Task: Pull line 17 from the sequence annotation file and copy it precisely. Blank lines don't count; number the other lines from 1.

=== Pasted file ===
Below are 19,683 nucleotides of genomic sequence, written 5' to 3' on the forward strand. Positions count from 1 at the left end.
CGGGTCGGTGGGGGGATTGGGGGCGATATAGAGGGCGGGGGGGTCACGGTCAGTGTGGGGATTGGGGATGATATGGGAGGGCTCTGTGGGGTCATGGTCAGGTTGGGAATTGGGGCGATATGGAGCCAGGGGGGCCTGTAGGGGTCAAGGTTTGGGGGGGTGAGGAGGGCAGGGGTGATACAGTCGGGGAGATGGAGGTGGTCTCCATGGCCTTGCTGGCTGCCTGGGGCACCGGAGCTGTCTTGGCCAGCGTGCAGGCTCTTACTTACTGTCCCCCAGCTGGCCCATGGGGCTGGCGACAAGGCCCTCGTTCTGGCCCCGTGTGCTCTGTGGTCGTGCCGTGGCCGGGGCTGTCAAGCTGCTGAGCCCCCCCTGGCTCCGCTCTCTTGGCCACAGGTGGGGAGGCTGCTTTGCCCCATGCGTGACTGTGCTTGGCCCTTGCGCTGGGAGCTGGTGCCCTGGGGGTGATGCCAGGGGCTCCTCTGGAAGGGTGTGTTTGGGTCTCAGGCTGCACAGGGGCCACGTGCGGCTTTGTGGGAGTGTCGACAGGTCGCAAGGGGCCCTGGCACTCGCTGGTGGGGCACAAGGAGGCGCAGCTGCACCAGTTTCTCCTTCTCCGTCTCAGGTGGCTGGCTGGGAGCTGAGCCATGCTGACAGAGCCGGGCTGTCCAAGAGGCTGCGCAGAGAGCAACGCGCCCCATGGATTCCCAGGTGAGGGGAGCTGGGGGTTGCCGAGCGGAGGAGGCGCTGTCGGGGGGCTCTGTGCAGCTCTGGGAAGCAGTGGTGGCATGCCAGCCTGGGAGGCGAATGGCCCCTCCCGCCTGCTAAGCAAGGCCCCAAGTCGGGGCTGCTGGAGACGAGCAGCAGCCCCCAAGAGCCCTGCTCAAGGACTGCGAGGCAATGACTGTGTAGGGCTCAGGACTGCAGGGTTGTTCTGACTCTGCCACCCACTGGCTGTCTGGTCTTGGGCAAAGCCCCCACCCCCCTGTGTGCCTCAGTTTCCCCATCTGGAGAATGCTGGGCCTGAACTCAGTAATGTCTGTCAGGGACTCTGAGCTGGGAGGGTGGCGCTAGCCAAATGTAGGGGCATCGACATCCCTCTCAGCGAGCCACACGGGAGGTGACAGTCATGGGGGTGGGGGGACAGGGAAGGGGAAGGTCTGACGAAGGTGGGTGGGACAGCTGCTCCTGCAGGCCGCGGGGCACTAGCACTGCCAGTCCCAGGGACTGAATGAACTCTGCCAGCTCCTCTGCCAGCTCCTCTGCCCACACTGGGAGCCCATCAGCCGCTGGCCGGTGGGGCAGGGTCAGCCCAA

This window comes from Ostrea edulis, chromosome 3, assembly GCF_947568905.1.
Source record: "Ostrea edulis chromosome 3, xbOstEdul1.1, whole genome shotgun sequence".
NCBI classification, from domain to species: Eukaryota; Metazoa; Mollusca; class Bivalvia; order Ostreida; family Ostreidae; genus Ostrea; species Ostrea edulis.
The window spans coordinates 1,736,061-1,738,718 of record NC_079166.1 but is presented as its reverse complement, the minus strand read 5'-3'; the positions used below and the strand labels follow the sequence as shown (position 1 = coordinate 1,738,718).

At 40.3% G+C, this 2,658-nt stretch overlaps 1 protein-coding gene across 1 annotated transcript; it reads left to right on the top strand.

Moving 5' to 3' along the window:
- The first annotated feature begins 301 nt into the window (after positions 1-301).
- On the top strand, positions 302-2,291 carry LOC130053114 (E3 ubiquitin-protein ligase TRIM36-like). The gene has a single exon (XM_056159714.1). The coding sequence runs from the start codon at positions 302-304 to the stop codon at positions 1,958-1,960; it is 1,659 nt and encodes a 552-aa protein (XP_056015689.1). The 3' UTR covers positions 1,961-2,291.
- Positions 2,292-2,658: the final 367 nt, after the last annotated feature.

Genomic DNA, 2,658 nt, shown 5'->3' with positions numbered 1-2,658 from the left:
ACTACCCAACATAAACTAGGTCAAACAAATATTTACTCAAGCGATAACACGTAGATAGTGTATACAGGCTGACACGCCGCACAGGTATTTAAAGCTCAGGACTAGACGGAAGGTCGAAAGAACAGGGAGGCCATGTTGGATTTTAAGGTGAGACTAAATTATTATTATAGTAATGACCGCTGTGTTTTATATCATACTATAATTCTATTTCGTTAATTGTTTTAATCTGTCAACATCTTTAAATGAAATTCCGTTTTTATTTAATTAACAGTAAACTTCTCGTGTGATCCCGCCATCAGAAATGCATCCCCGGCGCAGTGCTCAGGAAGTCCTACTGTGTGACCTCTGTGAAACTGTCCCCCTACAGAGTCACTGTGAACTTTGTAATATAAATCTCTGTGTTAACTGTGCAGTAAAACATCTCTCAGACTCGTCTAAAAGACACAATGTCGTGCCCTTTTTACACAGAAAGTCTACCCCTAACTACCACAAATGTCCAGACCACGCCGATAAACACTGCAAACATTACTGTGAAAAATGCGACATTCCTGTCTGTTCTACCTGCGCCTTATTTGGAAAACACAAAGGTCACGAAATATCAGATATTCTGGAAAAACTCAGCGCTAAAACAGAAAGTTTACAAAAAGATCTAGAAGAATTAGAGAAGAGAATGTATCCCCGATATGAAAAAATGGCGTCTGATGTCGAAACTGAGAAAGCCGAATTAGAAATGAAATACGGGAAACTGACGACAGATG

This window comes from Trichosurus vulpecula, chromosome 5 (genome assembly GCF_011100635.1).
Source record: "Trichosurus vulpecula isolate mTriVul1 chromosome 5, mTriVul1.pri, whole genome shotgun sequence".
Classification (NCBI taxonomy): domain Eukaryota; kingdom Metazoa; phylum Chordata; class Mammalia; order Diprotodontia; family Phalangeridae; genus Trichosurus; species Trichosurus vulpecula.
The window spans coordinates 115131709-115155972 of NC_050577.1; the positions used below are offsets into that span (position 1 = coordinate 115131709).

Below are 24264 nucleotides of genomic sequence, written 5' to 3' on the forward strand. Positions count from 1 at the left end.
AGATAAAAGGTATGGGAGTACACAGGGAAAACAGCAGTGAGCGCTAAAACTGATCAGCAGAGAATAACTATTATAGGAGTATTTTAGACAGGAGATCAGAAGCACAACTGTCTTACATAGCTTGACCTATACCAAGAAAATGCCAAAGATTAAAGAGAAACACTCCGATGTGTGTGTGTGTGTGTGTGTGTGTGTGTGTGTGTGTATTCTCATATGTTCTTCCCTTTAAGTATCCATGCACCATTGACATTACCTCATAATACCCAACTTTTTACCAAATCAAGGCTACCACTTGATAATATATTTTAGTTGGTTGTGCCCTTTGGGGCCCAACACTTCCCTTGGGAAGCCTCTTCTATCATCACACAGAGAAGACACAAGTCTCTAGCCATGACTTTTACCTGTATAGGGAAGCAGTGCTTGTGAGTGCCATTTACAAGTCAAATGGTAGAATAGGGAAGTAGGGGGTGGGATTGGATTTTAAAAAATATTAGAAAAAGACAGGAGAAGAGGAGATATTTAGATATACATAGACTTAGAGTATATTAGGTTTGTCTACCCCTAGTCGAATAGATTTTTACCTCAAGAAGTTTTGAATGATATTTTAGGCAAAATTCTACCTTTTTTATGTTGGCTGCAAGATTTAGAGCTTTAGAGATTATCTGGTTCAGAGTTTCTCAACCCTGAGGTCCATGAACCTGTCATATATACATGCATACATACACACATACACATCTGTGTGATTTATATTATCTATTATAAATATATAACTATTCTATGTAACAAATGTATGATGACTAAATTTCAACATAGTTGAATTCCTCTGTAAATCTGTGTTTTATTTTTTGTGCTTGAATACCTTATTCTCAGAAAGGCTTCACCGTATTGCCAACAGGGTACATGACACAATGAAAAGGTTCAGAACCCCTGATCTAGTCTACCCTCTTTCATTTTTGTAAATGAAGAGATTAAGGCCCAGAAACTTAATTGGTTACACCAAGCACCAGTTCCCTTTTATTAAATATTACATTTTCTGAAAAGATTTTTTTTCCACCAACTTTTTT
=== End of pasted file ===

The window spans coordinates 115131709-115155972 of NC_050577.1; the positions used below are offsets into that span (position 1 = coordinate 115131709).